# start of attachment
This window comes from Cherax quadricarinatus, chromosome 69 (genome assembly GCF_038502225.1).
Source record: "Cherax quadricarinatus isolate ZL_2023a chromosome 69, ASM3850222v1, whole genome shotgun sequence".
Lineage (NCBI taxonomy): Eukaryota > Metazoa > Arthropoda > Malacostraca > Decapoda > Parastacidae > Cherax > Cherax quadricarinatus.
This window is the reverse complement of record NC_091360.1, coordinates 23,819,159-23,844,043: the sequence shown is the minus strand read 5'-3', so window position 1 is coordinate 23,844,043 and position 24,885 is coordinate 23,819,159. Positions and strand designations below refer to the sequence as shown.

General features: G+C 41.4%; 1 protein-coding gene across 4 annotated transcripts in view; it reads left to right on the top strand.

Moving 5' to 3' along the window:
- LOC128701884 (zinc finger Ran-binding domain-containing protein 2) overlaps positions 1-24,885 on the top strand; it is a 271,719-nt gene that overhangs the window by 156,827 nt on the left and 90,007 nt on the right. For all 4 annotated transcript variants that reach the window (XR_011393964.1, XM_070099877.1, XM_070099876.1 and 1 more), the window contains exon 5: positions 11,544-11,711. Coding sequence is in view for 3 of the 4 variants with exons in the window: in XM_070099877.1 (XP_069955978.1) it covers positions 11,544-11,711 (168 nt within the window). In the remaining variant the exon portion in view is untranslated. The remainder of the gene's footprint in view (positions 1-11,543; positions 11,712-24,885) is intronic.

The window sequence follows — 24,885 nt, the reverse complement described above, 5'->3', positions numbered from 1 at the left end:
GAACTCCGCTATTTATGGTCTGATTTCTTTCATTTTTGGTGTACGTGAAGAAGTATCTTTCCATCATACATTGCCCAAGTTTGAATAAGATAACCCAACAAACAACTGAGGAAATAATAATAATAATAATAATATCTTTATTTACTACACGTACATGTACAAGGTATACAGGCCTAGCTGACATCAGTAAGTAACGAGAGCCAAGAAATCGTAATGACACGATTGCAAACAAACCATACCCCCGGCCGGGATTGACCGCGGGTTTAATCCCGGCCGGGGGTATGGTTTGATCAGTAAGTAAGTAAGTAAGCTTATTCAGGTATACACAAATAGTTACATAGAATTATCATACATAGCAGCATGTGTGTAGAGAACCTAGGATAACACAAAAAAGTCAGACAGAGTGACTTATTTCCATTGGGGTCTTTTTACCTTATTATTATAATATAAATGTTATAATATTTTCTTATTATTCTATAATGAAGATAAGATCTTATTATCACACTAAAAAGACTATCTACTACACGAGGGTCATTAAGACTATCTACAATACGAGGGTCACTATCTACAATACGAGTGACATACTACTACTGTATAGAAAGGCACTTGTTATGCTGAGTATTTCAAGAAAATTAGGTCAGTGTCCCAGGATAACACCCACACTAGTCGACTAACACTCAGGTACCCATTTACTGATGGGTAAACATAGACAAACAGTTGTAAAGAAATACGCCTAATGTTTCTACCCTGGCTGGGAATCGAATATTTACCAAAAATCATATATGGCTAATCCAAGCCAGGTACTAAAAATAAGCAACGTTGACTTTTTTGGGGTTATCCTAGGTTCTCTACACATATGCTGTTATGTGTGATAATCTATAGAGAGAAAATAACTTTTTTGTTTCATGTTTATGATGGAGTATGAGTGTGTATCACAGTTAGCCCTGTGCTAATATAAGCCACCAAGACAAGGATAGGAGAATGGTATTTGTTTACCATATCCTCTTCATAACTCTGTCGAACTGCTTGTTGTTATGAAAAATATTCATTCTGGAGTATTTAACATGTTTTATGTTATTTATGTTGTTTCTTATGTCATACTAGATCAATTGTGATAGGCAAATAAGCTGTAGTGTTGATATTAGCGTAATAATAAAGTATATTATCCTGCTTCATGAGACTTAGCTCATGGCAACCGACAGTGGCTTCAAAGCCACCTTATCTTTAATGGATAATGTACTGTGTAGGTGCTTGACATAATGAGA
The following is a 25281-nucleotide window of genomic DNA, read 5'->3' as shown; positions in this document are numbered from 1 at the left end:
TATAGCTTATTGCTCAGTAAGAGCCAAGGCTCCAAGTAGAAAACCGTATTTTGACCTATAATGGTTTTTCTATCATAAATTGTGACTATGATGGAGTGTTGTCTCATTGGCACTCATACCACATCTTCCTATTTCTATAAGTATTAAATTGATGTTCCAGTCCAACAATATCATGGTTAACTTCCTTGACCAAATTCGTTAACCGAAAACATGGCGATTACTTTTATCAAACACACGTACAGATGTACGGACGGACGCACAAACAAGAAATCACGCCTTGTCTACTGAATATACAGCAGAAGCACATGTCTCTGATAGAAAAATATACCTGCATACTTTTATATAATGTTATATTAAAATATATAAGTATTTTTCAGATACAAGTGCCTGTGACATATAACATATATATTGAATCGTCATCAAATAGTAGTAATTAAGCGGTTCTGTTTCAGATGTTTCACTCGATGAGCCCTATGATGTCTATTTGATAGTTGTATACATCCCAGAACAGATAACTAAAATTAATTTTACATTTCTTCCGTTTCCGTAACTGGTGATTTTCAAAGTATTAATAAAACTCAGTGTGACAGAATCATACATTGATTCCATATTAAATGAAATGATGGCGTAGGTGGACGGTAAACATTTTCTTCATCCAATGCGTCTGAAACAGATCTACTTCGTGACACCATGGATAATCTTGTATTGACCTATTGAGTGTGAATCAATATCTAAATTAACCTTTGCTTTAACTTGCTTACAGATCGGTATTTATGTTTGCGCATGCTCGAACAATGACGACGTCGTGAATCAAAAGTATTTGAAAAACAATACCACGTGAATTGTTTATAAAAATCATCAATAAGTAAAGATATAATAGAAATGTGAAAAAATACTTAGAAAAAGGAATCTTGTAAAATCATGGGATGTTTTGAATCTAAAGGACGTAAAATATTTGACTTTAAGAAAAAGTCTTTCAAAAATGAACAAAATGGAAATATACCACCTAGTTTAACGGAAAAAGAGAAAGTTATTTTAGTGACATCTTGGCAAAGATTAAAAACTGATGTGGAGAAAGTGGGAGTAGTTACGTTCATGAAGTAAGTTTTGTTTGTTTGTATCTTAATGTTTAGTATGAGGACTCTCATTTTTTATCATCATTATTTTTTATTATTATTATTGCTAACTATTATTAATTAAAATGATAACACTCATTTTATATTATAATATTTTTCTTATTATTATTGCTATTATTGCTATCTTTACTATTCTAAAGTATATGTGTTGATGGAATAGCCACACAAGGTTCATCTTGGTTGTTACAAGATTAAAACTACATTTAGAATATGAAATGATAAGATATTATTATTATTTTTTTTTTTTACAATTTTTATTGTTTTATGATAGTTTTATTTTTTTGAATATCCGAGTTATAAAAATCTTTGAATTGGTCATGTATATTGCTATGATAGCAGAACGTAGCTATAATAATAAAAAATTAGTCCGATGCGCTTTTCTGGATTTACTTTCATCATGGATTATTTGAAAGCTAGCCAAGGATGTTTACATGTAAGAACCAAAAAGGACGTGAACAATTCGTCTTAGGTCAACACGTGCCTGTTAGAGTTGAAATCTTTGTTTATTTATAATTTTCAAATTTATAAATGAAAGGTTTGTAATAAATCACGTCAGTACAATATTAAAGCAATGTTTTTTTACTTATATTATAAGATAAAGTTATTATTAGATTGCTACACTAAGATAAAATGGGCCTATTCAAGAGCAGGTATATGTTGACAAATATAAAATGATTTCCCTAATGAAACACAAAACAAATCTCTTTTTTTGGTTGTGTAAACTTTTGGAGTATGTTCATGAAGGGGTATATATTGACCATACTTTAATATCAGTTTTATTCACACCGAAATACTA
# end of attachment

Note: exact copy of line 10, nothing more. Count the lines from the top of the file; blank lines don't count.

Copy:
The following is a 25281-nucleotide window of genomic DNA, read 5'->3' as shown; positions in this document are numbered from 1 at the left end: